P               - I think it’s important to educate people out there so they can actually understand what it’s really like to be a refugee in a camp, because one reason I did want to go – obviously I wanted to go and help out – but I also wanted to see what life is really like, because you hear so many rumours and you see on the TV and it’s quite hard to connect with it, I think, if you just see it there. Whereas if you go and you meet the people and you meet the children, it’s a much more individual basis and you can understand things better. So I think within the camp itself it would’ve been better if the different organisations that were there had co-ordinated better. Unfortunately, that wasn’t always done which sometimes meant that two organisations might be trying to do the same role within the camp, which isn’t really a productive use of money that’s donated, or time. Sometimes the wrong donations are given: so, for example, there were all these baby-carriers that Syrians basically don’t use, they don’t use baby-carriers, but there were over, say, two hundred brand new baby-carriers delivered one day which was a complete waste of time. But I think with regards to getting people to understand the situation, I think it’d be really nice if, in England or Britain, we had almost a volunteer opportunity for young people to have a placement somewhere like that, so somewhere where they could go, maybe for a gap year or for six months, that can be centrally organised for them to then go off to a particular refugee camp where they might well be able to volunteer… but I think that would take another company to organise that, so something that’s not really set up for in this country. But America has something quite similar that definitely increases the number of people that seem to be volunteering there.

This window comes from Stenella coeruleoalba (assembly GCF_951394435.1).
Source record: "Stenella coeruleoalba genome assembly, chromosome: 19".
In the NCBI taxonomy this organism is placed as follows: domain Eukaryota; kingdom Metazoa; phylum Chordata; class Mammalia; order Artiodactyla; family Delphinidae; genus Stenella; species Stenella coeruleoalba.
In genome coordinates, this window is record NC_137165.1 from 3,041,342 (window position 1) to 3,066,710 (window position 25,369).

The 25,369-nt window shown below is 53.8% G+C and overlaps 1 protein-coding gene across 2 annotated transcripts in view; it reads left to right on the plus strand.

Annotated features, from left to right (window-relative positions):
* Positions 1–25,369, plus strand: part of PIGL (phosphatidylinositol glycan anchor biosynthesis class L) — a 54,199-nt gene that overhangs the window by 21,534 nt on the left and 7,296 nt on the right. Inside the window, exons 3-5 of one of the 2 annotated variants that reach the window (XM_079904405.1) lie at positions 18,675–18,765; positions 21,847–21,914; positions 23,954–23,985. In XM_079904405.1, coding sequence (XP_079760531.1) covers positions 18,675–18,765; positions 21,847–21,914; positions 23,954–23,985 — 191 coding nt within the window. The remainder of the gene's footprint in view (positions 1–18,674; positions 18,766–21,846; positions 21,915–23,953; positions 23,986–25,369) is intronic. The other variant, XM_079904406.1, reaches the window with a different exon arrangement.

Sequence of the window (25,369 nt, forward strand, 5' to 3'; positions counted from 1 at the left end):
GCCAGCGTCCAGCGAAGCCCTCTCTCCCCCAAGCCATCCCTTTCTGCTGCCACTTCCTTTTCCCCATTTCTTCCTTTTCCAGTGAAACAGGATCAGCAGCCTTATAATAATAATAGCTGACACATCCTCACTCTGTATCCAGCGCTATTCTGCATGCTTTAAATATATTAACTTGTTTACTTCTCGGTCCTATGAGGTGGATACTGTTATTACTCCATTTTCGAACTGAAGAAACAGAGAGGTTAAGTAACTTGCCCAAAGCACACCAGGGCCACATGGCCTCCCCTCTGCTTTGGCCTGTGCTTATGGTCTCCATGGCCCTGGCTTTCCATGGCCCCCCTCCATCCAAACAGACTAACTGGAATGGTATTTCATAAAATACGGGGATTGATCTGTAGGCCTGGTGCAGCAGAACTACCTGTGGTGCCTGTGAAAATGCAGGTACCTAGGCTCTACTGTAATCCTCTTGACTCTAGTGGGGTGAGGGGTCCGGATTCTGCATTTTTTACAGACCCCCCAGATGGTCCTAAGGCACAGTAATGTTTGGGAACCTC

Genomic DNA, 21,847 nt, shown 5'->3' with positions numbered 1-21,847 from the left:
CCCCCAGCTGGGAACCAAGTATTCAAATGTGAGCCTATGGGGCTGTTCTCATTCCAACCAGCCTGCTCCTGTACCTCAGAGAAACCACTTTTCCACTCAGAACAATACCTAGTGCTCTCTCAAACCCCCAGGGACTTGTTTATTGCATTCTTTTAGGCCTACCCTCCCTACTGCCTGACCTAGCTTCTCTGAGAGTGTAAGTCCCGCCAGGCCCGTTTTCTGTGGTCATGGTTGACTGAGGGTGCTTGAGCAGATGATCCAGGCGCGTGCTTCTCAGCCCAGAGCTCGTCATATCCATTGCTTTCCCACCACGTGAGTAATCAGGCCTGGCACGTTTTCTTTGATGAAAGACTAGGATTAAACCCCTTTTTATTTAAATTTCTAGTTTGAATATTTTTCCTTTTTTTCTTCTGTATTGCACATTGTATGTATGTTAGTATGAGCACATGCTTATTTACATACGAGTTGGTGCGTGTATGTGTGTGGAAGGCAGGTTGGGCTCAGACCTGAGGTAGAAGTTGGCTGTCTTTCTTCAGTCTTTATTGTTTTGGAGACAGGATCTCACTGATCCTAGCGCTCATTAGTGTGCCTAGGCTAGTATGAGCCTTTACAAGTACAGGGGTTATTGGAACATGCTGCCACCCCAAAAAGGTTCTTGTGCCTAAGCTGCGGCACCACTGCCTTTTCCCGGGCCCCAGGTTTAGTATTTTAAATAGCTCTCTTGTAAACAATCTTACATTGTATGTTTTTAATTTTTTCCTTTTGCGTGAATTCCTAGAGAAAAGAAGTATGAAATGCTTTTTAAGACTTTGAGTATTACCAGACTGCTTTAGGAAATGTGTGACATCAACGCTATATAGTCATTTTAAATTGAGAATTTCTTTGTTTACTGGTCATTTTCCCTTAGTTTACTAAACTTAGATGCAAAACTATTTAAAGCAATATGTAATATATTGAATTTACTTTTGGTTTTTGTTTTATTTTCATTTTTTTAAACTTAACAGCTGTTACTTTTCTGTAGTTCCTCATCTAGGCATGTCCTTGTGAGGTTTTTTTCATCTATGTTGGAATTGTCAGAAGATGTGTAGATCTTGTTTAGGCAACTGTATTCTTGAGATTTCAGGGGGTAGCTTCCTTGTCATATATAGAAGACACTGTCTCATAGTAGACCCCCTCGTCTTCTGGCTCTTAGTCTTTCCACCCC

S               - What were you expecting the camps or refugees to be like? Was the reality of the situation different or the same?